The gripping story of one woman's odyssey into the Australian outback away from tragedy and towards regaining control over her life.
A young woman once told Thomas Keneally her life story. It was to lodge in his mind and haunt his imagination, becoming the kernel for this enthralling and emotive novel.
It tells of a marriage that becomes a nightmare, of a distraught woman's flight, actual and symbolic, into the Australian interior, a story of pursuit, tragic accident and a final, strange catharsis.
A remarkable, powerful novel, all the more exciting for the exotic background so vividly described - Daily Express
Marvellous, surprising, exhausting - Observer
Beautifully crafted . . . highly original and deeply moving - Sunday Express
Thomas Keneally is a novelist of high quality and great daring . . . Best of all he is a marvellous storyteller. This is a splendid and satisfying novel - Scotsman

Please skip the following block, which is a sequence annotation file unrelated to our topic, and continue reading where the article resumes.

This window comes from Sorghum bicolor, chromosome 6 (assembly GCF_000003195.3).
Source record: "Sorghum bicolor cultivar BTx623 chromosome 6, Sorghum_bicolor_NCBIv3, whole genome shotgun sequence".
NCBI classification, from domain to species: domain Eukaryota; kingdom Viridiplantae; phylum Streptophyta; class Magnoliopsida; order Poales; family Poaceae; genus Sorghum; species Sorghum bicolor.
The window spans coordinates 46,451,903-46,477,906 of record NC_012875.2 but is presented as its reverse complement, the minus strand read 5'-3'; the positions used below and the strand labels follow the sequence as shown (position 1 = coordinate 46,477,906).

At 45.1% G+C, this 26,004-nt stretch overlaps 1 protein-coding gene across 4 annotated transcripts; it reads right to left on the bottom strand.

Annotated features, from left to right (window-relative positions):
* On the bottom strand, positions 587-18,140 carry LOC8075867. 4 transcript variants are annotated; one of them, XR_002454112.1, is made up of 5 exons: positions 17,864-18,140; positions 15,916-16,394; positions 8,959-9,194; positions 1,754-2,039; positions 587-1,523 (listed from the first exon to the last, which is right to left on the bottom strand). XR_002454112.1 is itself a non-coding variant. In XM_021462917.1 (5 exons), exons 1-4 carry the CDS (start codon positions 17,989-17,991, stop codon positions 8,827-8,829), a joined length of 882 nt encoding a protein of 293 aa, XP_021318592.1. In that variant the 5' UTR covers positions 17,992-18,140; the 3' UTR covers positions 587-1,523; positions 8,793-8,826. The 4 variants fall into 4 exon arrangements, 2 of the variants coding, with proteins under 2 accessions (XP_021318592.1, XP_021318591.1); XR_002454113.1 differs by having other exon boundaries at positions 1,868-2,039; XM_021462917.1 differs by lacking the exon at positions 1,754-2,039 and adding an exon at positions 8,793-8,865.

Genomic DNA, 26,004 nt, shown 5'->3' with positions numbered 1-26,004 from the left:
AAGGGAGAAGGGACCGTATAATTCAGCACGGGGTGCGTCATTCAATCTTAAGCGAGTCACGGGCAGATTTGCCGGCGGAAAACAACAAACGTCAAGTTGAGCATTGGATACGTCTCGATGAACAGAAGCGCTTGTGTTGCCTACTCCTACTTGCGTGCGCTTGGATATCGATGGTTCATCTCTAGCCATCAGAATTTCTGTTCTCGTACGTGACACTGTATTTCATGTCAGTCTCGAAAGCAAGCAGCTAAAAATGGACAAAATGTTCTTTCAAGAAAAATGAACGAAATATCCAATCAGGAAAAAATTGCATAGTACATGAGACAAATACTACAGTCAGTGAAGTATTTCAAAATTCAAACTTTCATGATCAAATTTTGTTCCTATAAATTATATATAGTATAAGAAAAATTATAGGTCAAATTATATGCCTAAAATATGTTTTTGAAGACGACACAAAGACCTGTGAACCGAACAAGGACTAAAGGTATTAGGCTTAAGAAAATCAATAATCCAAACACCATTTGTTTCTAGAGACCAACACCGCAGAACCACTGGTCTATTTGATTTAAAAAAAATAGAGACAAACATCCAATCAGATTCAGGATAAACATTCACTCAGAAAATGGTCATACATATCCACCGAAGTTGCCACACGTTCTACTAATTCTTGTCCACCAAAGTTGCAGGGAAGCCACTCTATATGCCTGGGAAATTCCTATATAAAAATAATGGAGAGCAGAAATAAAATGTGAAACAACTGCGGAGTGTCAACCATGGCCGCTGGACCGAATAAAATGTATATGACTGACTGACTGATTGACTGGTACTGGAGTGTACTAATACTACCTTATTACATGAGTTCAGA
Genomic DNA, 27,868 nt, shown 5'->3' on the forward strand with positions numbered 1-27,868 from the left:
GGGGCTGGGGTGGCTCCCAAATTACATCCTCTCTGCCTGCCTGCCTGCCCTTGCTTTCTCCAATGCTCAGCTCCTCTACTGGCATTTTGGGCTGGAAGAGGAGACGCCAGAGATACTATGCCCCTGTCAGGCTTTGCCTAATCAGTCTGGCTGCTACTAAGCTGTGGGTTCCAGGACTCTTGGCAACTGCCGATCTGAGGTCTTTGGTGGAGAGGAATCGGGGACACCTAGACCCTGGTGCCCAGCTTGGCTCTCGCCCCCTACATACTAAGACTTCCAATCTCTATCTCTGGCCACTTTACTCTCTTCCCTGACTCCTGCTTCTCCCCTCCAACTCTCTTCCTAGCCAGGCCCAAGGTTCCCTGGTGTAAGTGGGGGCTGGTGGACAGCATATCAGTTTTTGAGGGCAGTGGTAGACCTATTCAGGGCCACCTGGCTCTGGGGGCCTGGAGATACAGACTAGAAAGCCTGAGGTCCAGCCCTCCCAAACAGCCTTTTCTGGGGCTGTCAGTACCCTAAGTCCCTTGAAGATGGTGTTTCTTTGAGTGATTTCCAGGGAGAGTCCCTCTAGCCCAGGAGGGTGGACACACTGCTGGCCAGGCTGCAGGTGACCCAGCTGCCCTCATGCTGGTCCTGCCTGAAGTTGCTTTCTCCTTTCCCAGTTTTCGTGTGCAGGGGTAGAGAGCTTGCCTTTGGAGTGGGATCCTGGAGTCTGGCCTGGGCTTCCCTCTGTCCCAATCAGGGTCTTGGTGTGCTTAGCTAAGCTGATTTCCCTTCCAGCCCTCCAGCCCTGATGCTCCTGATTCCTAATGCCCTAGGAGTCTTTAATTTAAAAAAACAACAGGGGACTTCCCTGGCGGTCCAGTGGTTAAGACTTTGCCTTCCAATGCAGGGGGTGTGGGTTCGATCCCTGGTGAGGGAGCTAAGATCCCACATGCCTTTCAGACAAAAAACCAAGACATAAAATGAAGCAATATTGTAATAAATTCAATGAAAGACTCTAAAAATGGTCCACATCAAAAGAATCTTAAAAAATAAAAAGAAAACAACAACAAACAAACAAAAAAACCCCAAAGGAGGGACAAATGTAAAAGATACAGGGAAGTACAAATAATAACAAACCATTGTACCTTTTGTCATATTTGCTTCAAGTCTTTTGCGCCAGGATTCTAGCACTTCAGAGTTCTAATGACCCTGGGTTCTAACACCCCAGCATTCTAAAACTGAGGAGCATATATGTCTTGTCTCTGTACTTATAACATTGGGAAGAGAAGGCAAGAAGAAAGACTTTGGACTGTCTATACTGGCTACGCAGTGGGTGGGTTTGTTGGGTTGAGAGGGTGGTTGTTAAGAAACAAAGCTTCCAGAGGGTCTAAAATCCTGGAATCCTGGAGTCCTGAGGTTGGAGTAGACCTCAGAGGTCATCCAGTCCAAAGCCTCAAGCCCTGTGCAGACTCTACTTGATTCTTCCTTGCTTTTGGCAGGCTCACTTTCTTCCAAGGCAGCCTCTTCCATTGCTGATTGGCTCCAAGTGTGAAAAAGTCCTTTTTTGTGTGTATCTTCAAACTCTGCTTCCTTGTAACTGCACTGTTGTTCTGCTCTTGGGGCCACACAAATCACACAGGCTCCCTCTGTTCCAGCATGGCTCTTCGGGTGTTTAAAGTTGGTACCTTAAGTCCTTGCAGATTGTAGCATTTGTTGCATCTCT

Unmistakeably the work of an accomplished writer . . . The Australian landscape is well evoked, and the characters continue to impress - Independent
The story is a strong one and Keneally tells it with all his customary verbal richness and exactitude - Independent on Sunday
Thomas Keneally began his writing career in 1964 and has published thirty novels since. They include Schindler's Ark, which won the Booker Prize in 1982 and was subsequently made into the film Schindler's List, and The Chant Of Jimmie Blacksmith, Confederates and Gossip From The Forest, each of which was shortlisted for the Booker Prize. His most recent novels are The Daughters Of Mars, which was shortlisted for the Walter Scott Prize in 2013, and Shame and the Captives. He has also written several works of non-fiction, including his memoir Homebush Boy, Searching for Schindler and Australians. He is married with two daughters and lives in Sydney.